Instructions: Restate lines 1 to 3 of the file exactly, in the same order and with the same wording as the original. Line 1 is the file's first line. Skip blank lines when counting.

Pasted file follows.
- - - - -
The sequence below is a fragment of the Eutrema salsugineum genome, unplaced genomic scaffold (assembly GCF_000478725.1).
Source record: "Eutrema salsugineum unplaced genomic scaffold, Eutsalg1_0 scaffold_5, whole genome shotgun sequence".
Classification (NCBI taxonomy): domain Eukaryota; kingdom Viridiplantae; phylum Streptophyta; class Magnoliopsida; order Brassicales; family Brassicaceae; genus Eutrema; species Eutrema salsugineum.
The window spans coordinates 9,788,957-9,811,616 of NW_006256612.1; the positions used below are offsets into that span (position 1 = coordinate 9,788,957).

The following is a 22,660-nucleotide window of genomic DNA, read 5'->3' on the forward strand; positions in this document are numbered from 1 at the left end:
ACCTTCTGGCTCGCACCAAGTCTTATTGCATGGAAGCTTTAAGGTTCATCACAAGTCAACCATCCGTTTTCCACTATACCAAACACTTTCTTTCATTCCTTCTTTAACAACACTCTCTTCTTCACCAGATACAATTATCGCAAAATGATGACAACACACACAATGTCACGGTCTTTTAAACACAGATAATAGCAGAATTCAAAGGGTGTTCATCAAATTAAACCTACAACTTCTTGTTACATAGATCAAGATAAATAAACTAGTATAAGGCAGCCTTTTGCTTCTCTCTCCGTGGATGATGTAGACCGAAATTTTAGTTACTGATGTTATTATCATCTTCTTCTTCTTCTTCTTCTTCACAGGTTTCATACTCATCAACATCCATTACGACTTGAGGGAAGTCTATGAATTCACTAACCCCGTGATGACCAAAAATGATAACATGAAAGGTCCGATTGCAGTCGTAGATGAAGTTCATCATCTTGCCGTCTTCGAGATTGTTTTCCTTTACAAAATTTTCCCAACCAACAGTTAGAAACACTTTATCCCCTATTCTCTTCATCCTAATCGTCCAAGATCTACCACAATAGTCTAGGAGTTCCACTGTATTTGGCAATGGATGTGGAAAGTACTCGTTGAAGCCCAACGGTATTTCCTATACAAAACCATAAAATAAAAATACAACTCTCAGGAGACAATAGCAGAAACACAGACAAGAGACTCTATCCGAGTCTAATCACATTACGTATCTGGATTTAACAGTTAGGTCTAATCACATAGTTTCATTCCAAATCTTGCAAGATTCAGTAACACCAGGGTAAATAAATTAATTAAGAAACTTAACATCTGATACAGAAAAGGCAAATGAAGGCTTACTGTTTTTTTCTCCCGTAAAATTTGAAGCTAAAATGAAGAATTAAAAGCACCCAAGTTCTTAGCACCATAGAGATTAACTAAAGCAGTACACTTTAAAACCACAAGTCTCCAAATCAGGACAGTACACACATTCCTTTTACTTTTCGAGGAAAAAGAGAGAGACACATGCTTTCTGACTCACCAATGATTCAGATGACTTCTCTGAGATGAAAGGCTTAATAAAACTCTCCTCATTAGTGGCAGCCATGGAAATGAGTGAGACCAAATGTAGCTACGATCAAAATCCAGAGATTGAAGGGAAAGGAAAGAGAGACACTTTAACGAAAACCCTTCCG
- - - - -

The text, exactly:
The sequence below is a fragment of the Eutrema salsugineum genome, unplaced genomic scaffold (assembly GCF_000478725.1).
Source record: "Eutrema salsugineum unplaced genomic scaffold, Eutsalg1_0 scaffold_5, whole genome shotgun sequence".
Classification (NCBI taxonomy): domain Eukaryota; kingdom Viridiplantae; phylum Streptophyta; class Magnoliopsida; order Brassicales; family Brassicaceae; genus Eutrema; species Eutrema salsugineum.